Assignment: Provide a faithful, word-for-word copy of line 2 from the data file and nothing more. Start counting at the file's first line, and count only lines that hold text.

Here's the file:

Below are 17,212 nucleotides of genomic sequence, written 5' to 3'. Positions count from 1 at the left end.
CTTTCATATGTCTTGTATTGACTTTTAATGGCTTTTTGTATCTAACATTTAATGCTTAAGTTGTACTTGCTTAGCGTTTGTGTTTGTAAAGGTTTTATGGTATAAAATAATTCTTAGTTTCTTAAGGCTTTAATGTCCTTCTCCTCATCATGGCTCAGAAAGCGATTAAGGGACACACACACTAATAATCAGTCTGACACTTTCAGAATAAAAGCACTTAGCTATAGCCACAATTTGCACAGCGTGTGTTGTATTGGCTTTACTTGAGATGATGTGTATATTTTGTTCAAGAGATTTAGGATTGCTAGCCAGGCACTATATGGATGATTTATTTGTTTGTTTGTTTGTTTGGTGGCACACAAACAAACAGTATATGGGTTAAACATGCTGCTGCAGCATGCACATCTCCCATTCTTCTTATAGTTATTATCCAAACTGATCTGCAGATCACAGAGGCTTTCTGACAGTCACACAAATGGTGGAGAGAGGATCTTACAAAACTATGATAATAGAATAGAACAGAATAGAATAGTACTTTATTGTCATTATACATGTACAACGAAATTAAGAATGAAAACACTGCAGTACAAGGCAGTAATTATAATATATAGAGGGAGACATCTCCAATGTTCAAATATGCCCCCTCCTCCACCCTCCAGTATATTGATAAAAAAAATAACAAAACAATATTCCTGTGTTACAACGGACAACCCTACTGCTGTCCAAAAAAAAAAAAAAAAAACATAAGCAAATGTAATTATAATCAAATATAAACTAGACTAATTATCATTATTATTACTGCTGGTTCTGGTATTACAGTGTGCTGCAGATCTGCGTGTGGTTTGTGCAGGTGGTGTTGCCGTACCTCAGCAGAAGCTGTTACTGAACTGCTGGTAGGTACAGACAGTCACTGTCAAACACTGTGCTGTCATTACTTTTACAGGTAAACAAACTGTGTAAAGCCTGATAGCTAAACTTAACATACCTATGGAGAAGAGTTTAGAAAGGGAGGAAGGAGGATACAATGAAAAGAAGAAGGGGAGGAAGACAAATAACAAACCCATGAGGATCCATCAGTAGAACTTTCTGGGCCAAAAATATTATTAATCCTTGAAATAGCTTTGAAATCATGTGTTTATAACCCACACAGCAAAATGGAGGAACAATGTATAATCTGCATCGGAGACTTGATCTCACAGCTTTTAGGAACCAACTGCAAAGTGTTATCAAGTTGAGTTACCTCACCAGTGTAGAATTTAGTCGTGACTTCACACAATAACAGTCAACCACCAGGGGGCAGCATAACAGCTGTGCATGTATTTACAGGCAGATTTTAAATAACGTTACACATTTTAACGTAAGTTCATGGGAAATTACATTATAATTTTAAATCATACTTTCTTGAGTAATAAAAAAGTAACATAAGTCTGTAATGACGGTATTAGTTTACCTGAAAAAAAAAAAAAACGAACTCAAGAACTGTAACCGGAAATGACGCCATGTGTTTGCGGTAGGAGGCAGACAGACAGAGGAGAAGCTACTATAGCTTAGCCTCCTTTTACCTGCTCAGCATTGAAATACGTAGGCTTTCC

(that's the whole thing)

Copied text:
CTTTCATATGTCTTGTATTGACTTTTAATGGCTTTTTGTATCTAACATTTAATGCTTAAGTTGTACTTGCTTAGCGTTTGTGTTTGTAAAGGTTTTATGGTATAAAATAATTCTTAGTTTCTTAAGGCTTTAATGTCCTTCTCCTCATCATGGCTCAGAAAGCGATTAAGGGACACACACACTAATAATCAGTCTGACACTTTCAGAATAAAAGCACTTAGCTATAGCCACAATTTGCACAGCGTGTGTTGTATTGGCTTTACTTGAGATGATGTGTATATTTTGTTCAAGAGATTTAGGATTGCTAGCCAGGCACTATATGGATGATTTATTTGTTTGTTTGTTTGTTTGGTGGCACACAAACAAACAGTATATGGGTTAAACATGCTGCTGCAGCATGCACATCTCCCATTCTTCTTATAGTTATTATCCAAACTGATCTGCAGATCACAGAGGCTTTCTGACAGTCACACAAATGGTGGAGAGAGGATCTTACAAAACTATGATAATAGAATAGAACAGAATAGAATAGTACTTTATTGTCATTATACATGTACAACGAAATTAAGAATGAAAACACTGCAGTACAAGGCAGTAATTATAATATATAGAGGGAGACATCTCCAATGTTCAAATATGCCCCCTCCTCCACCCTCCAGTATATTGATAAAAAAAATAACAAAACAATATTCCTGTGTTACAACGGACAACCCTACTGCTGTCCAAAAAAAAAAAAAAAAAACATAAGCAAATGTAATTATAATCAAATATAAACTAGACTAATTATCATTATTATTACTGCTGGTTCTGGTATTACAGTGTGCTGCAGATCTGCGTGTGGTTTGTGCAGGTGGTGTTGCCGTACCTCAGCAGAAGCTGTTACTGAACTGCTGGTAGGTACAGACAGTCACTGTCAAACACTGTGCTGTCATTACTTTTACAGGTAAACAAACTGTGTAAAGCCTGATAGCTAAACTTAACATACCTATGGAGAAGAGTTTAGAAAGGGAGGAAGGAGGATACAATGAAAAGAAGAAGGGGAGGAAGACAAATAACAAACCCATGAGGATCCATCAGTAGAACTTTCTGGGCCAAAAATATTATTAATCCTTGAAATAGCTTTGAAATCATGTGTTTATAACCCACACAGCAAAATGGAGGAACAATGTATAATCTGCATCGGAGACTTGATCTCACAGCTTTTAGGAACCAACTGCAAAGTGTTATCAAGTTGAGTTACCTCACCAGTGTAGAATTTAGTCGTGACTTCACACAATAACAGTCAACCACCAGGGGGCAGCATAACAGCTGTGCATGTATTTACAGGCAGATTTTAAATAACGTTACACATTTTAACGTAAGTTCATGGGAAATTACATTATAATTTTAAATCATACTTTCTTGAGTAATAAAAAAGTAACATAAGTCTGTAATGACGGTATTAGTTTACCTGAAAAAAAAAAAAAACGAACTCAAGAACTGTAACCGGAAATGACGCCATGTGTTTGCGGTAGGAGGCAGACAGACAGAGGAGAAGCTACTATAGCTTAGCCTCCTTTTACCTGCTCAGCATTGAAATACGTAGGCTTTCC